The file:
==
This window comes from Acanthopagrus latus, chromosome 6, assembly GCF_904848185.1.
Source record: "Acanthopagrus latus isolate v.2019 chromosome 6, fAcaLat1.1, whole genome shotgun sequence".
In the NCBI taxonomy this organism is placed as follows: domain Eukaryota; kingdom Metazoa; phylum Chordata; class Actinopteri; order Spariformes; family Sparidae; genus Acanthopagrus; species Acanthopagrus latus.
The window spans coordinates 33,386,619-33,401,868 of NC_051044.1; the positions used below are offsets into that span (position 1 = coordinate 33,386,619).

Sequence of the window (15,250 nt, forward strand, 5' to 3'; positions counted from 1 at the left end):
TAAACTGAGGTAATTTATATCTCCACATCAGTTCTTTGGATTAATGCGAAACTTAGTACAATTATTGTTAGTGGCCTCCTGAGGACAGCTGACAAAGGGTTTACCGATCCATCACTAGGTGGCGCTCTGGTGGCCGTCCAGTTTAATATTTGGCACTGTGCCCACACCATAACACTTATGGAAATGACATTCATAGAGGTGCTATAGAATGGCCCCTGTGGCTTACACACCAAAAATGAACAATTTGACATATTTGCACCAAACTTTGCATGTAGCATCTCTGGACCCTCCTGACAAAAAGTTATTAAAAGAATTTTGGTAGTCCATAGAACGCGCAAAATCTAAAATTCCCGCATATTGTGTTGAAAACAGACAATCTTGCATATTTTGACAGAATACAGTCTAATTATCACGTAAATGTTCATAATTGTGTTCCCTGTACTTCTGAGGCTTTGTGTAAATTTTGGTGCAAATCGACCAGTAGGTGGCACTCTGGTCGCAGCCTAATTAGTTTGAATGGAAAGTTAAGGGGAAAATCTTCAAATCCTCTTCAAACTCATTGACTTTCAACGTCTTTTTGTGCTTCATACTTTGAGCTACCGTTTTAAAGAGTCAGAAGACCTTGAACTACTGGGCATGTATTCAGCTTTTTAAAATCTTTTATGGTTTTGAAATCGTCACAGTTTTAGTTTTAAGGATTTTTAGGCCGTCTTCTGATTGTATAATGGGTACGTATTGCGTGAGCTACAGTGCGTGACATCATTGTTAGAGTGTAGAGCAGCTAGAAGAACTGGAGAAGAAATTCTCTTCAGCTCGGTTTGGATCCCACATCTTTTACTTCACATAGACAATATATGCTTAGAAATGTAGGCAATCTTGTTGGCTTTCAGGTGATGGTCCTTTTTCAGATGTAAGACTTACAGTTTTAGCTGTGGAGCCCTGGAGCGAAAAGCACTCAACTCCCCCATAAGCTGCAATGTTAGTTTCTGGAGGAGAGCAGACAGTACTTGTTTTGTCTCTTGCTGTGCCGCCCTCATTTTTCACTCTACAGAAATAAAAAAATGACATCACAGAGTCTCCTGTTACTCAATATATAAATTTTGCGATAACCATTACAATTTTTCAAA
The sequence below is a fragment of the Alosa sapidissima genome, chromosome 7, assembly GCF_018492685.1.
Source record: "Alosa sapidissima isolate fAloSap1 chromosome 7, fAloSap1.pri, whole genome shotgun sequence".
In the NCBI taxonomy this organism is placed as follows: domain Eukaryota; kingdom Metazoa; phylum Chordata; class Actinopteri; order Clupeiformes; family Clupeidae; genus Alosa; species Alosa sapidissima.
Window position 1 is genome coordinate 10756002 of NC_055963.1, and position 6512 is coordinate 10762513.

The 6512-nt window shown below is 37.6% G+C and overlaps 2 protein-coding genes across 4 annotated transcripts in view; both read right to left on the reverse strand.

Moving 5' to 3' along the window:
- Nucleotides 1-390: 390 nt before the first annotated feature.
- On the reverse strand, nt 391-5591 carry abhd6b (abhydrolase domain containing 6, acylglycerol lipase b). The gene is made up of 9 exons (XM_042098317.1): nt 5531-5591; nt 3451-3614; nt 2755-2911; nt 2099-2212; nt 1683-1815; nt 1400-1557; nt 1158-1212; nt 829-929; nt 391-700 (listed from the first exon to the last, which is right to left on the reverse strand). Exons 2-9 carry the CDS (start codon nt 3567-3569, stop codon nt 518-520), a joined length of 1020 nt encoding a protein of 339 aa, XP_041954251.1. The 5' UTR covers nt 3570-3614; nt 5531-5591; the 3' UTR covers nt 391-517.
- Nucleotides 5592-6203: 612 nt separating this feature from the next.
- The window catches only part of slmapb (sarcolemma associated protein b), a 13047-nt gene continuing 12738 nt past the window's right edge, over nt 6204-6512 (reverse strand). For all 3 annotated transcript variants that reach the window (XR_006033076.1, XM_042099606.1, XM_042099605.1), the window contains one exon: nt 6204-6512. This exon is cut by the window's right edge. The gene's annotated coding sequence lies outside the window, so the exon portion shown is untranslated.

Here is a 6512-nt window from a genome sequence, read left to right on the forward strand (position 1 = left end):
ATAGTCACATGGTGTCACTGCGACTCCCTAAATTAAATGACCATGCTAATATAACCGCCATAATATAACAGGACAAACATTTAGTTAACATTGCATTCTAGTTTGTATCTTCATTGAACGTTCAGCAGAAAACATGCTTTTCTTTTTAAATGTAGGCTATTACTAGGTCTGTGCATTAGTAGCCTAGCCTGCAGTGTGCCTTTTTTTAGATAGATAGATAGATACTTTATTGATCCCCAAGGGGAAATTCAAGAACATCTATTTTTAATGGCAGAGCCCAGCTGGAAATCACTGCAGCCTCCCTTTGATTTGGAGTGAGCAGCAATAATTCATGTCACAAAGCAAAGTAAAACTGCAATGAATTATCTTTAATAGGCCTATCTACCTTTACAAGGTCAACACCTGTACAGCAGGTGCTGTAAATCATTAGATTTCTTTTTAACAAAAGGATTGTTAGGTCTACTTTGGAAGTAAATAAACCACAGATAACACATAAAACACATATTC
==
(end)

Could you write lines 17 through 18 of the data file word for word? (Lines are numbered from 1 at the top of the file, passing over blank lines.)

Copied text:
Here is a 6512-nt window from a genome sequence, read left to right on the forward strand (position 1 = left end):
ATAGTCACATGGTGTCACTGCGACTCCCTAAATTAAATGACCATGCTAATATAACCGCCATAATATAACAGGACAAACATTTAGTTAACATTGCATTCTAGTTTGTATCTTCATTGAACGTTCAGCAGAAAACATGCTTTTCTTTTTAAATGTAGGCTATTACTAGGTCTGTGCATTAGTAGCCTAGCCTGCAGTGTGCCTTTTTTTAGATAGATAGATAGATACTTTATTGATCCCCAAGGGGAAATTCAAGAACATCTATTTTTAATGGCAGAGCCCAGCTGGAAATCACTGCAGCCTCCCTTTGATTTGGAGTGAGCAGCAATAATTCATGTCACAAAGCAAAGTAAAACTGCAATGAATTATCTTTAATAGGCCTATCTACCTTTACAAGGTCAACACCTGTACAGCAGGTGCTGTAAATCATTAGATTTCTTTTTAACAAAAGGATTGTTAGGTCTACTTTGGAAGTAAATAAACCACAGATAACACATAAAACACATATTC